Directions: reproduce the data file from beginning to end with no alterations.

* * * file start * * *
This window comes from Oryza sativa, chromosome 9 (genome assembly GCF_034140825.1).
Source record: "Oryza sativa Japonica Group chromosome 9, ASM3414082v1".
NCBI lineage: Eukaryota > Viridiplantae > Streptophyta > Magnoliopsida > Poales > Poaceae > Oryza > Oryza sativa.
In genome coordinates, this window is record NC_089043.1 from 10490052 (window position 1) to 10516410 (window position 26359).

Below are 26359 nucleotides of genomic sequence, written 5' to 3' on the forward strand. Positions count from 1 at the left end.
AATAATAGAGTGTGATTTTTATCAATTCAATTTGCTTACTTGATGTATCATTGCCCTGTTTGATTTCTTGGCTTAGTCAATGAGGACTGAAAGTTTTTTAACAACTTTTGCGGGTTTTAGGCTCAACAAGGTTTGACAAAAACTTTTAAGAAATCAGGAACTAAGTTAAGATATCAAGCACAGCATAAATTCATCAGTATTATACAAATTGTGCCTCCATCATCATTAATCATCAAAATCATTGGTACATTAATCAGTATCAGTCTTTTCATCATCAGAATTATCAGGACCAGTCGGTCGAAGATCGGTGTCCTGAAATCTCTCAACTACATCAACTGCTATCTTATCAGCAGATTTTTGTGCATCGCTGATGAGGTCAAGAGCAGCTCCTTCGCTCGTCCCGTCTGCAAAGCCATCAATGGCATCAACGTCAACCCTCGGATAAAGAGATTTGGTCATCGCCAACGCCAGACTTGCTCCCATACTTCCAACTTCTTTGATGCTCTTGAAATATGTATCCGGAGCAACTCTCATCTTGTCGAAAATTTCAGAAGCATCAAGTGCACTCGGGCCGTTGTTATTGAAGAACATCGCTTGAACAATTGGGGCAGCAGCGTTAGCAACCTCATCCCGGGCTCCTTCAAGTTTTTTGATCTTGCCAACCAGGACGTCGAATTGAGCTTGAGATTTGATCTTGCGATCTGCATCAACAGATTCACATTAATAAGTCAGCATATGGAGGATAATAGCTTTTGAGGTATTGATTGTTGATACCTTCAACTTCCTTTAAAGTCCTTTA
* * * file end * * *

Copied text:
This window comes from Oryza sativa, chromosome 9 (genome assembly GCF_034140825.1).
Source record: "Oryza sativa Japonica Group chromosome 9, ASM3414082v1".
NCBI lineage: Eukaryota > Viridiplantae > Streptophyta > Magnoliopsida > Poales > Poaceae > Oryza > Oryza sativa.
In genome coordinates, this window is record NC_089043.1 from 10490052 (window position 1) to 10516410 (window position 26359).

Below are 26359 nucleotides of genomic sequence, written 5' to 3' on the forward strand. Positions count from 1 at the left end.
AATAATAGAGTGTGATTTTTATCAATTCAATTTGCTTACTTGATGTATCATTGCCCTGTTTGATTTCTTGGCTTAGTCAATGAGGACTGAAAGTTTTTTAACAACTTTTGCGGGTTTTAGGCTCAACAAGGTTTGACAAAAACTTTTAAGAAATCAGGAACTAAGTTAAGATATCAAGCACAGCATAAATTCATCAGTATTATACAAATTGTGCCTCCATCATCATTAATCATCAAAATCATTGGTACATTAATCAGTATCAGTCTTTTCATCATCAGAATTATCAGGACCAGTCGGTCGAAGATCGGTGTCCTGAAATCTCTCAACTACATCAACTGCTATCTTATCAGCAGATTTTTGTGCATCGCTGATGAGGTCAAGAGCAGCTCCTTCGCTCGTCCCGTCTGCAAAGCCATCAATGGCATCAACGTCAACCCTCGGATAAAGAGATTTGGTCATCGCCAACGCCAGACTTGCTCCCATACTTCCAACTTCTTTGATGCTCTTGAAATATGTATCCGGAGCAACTCTCATCTTGTCGAAAATTTCAGAAGCATCAAGTGCACTCGGGCCGTTGTTATTGAAGAACATCGCTTGAACAATTGGGGCAGCAGCGTTAGCAACCTCATCCCGGGCTCCTTCAAGTTTTTTGATCTTGCCAACCAGGACGTCGAATTGAGCTTGAGATTTGATCTTGCGATCTGCATCAACAGATTCACATTAATAAGTCAGCATATGGAGGATAATAGCTTTTGAGGTATTGATTGTTGATACCTTCAACTTCCTTTAAAGTCCTTTA